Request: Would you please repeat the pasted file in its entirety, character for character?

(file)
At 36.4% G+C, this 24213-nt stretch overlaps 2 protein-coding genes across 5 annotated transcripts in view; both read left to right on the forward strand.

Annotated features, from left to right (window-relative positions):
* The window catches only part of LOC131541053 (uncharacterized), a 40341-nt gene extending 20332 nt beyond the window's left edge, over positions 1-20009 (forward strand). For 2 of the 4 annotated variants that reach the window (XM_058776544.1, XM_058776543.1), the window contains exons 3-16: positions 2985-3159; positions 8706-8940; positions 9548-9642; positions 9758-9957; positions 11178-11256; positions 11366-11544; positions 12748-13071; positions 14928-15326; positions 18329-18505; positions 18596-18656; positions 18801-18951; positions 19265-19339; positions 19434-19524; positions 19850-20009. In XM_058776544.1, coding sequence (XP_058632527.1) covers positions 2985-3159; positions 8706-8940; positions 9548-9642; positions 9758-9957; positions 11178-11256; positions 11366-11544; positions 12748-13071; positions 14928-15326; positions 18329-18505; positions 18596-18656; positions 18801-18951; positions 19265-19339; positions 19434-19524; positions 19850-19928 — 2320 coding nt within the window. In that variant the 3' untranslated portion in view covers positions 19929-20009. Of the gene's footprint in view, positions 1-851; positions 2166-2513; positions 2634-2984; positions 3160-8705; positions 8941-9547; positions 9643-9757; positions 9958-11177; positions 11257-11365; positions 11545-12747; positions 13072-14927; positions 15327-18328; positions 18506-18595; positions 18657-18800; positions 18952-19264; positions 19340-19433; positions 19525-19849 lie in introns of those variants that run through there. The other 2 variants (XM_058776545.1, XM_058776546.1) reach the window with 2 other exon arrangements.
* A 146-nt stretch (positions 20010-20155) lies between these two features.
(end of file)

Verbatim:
At 36.4% G+C, this 24213-nt stretch overlaps 2 protein-coding genes across 5 annotated transcripts in view; both read left to right on the forward strand.

Annotated features, from left to right (window-relative positions):
* The window catches only part of LOC131541053 (uncharacterized), a 40341-nt gene extending 20332 nt beyond the window's left edge, over positions 1-20009 (forward strand). For 2 of the 4 annotated variants that reach the window (XM_058776544.1, XM_058776543.1), the window contains exons 3-16: positions 2985-3159; positions 8706-8940; positions 9548-9642; positions 9758-9957; positions 11178-11256; positions 11366-11544; positions 12748-13071; positions 14928-15326; positions 18329-18505; positions 18596-18656; positions 18801-18951; positions 19265-19339; positions 19434-19524; positions 19850-20009. In XM_058776544.1, coding sequence (XP_058632527.1) covers positions 2985-3159; positions 8706-8940; positions 9548-9642; positions 9758-9957; positions 11178-11256; positions 11366-11544; positions 12748-13071; positions 14928-15326; positions 18329-18505; positions 18596-18656; positions 18801-18951; positions 19265-19339; positions 19434-19524; positions 19850-19928 — 2320 coding nt within the window. In that variant the 3' untranslated portion in view covers positions 19929-20009. Of the gene's footprint in view, positions 1-851; positions 2166-2513; positions 2634-2984; positions 3160-8705; positions 8941-9547; positions 9643-9757; positions 9958-11177; positions 11257-11365; positions 11545-12747; positions 13072-14927; positions 15327-18328; positions 18506-18595; positions 18657-18800; positions 18952-19264; positions 19340-19433; positions 19525-19849 lie in introns of those variants that run through there. The other 2 variants (XM_058776545.1, XM_058776546.1) reach the window with 2 other exon arrangements.
* A 146-nt stretch (positions 20010-20155) lies between these two features.